Journal article Open Access
Zhang, S.; Galland, N.; Lučić, N.; Le Targat, R.; Ferrier, A.; Goldner, P.; Fang, B.; Le Coq, Y.; Seidelin, S.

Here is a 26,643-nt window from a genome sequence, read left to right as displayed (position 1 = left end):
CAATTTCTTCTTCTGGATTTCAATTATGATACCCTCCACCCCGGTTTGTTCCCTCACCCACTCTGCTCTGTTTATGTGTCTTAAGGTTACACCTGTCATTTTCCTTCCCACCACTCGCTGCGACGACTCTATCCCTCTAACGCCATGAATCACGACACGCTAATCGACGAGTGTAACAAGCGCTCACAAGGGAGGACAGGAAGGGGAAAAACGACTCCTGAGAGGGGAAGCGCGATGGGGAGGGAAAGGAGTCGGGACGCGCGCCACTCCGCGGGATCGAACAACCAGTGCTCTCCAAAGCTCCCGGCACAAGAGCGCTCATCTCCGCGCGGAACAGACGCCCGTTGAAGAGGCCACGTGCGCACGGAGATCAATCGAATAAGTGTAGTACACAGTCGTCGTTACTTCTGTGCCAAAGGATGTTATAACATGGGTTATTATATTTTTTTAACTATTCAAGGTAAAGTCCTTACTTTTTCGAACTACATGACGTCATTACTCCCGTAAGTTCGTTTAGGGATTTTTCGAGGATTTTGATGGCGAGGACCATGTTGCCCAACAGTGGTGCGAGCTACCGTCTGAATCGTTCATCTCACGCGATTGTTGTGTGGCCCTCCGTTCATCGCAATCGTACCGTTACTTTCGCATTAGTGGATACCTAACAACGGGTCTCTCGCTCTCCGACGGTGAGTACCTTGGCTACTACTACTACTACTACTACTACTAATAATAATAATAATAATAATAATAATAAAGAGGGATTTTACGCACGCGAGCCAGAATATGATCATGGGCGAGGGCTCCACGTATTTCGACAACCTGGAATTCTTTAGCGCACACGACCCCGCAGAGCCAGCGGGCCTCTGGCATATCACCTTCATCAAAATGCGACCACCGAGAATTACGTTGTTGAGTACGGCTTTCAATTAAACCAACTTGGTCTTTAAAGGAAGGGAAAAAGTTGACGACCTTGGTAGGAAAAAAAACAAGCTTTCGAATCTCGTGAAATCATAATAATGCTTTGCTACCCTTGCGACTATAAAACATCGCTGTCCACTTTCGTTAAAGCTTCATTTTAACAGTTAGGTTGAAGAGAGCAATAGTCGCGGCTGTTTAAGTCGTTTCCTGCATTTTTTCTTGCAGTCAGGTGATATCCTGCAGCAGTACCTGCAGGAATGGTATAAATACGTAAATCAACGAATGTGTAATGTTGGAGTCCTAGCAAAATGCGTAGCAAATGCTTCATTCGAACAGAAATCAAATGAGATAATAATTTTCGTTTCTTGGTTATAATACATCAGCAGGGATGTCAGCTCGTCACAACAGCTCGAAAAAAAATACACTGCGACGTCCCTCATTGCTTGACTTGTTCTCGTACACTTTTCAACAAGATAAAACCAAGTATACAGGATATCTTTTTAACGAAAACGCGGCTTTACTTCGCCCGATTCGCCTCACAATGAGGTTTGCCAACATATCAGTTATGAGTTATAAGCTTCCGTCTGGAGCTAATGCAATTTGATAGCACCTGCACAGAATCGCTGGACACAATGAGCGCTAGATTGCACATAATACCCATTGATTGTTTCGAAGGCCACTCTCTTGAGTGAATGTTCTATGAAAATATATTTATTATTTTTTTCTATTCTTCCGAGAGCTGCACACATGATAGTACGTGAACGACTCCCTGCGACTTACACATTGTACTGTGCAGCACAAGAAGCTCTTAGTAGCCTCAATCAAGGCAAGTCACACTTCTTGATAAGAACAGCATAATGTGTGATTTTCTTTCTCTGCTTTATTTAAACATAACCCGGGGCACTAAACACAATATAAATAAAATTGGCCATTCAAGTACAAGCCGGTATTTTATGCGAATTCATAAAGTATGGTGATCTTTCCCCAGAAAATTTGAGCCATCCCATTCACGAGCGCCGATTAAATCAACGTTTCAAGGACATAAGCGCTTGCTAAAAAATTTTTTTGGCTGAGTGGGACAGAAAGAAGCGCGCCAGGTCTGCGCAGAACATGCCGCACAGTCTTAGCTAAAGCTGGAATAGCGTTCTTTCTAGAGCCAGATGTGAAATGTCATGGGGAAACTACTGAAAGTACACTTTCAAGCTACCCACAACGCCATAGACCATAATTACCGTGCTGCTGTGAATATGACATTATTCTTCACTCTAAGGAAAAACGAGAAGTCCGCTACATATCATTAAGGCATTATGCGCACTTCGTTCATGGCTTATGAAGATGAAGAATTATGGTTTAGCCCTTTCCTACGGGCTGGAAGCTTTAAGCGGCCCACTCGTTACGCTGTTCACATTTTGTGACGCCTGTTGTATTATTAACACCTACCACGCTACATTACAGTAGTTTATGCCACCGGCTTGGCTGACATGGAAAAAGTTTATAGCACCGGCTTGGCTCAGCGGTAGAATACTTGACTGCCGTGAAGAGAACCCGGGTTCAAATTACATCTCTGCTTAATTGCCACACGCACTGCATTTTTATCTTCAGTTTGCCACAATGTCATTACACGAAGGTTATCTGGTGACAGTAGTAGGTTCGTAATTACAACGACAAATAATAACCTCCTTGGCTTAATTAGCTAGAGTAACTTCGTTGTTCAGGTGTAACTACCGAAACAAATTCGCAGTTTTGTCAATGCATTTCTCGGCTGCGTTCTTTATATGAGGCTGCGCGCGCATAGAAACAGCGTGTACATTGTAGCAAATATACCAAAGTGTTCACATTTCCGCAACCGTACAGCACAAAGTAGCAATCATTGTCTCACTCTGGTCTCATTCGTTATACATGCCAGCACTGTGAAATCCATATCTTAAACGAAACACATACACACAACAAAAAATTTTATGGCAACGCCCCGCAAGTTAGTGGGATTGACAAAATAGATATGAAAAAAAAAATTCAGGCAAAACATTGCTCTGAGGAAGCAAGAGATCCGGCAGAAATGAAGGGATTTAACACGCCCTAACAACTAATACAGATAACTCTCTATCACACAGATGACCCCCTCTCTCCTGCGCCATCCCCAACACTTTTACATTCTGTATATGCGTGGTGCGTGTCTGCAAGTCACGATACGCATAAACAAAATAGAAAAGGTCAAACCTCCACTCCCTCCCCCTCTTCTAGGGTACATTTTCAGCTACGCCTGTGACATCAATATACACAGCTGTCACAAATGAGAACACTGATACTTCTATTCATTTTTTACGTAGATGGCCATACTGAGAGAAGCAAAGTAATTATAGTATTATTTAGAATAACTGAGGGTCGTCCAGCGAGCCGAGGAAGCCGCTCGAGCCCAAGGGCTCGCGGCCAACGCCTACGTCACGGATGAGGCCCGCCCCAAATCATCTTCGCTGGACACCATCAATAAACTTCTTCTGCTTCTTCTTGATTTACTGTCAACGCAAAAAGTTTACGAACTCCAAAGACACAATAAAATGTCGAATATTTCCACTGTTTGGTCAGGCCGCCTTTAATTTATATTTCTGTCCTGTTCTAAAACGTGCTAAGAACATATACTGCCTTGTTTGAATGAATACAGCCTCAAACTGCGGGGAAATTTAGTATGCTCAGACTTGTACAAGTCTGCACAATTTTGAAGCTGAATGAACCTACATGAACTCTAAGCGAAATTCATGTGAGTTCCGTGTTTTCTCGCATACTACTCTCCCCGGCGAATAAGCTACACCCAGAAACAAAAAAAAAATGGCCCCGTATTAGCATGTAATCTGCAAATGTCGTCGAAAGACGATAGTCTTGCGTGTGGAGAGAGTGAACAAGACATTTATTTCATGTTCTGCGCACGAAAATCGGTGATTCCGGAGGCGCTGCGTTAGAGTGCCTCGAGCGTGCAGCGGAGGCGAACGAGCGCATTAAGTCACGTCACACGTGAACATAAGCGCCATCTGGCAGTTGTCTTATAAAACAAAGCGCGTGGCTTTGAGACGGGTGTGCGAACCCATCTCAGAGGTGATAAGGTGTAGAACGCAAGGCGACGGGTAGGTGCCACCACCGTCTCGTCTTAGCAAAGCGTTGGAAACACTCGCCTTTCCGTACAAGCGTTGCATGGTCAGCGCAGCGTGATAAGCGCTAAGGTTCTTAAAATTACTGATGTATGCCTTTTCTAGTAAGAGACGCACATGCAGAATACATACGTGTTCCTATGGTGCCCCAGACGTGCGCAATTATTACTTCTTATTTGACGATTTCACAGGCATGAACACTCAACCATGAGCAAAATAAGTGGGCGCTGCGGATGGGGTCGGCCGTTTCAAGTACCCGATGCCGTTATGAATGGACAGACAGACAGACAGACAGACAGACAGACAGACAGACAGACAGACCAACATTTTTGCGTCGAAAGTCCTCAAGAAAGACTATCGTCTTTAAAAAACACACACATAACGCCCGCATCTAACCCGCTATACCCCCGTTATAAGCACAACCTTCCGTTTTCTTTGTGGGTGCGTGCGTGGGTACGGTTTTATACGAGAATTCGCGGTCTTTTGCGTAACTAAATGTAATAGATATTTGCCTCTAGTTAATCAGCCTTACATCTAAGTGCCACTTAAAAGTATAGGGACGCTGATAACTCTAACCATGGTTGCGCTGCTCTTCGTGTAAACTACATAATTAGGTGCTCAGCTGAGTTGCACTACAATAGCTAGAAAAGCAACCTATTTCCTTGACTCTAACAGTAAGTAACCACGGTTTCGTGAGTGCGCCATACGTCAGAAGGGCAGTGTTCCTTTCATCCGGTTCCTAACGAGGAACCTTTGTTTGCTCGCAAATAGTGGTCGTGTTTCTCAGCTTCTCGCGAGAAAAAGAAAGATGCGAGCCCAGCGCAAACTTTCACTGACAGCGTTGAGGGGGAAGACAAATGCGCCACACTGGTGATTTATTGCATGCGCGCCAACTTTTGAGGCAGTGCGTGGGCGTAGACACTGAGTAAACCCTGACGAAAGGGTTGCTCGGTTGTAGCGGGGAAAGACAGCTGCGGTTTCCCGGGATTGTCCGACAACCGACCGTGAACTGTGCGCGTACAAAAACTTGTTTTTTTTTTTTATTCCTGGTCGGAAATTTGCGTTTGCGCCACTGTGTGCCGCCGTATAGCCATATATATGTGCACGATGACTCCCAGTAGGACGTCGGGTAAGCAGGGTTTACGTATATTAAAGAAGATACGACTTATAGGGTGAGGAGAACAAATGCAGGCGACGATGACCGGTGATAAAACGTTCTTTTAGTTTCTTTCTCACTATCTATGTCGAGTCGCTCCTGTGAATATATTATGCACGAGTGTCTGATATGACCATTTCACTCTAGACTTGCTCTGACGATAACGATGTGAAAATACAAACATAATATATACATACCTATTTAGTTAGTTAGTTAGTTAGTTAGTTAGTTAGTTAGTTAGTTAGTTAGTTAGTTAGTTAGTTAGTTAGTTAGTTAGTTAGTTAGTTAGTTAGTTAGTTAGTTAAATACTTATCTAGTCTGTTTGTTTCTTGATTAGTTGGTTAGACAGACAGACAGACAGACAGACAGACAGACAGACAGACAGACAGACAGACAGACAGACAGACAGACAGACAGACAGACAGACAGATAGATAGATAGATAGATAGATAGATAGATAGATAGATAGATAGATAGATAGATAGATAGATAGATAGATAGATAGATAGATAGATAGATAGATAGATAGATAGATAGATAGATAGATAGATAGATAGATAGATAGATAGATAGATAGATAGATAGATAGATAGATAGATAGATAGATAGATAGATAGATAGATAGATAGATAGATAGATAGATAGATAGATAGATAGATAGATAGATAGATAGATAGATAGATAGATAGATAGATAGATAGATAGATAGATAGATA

Material strain has recently received growing attention as a complementary resource to control the energy levels of quantum emitters embedded inside a solid-state environment. Some rare-earth ion dopants provide an optical transition which simultaneously has a narrow linewidth and is highly sensitive to strain. In such systems, the technique of spectral hole burning, in which a transparent window is burned within the large inhomogeneous profile, allows one to benefit from the narrow features, which are also sensitive to strain, while working with large ensembles of ions. However, working with ensembles may give rise to inhomogeneous responses among different ions. We investigate experimentally how the shape of a narrow spectral hole is modified due to external mechanical strain, in particular, the hole broadening as a function of the geometry of the crystal sites and the crystalline axis along which the stress is applied. Studying these effects is essential in order to optimize the existing applications of rare-earth-doped crystals in fields which already profit from the more-well-established coherence properties of these dopants, such as frequency metrology and quantum information processing, or even suggest alternative applications of these materials, for example, as robust devices for force-sensing or highly sensitive accelerometers.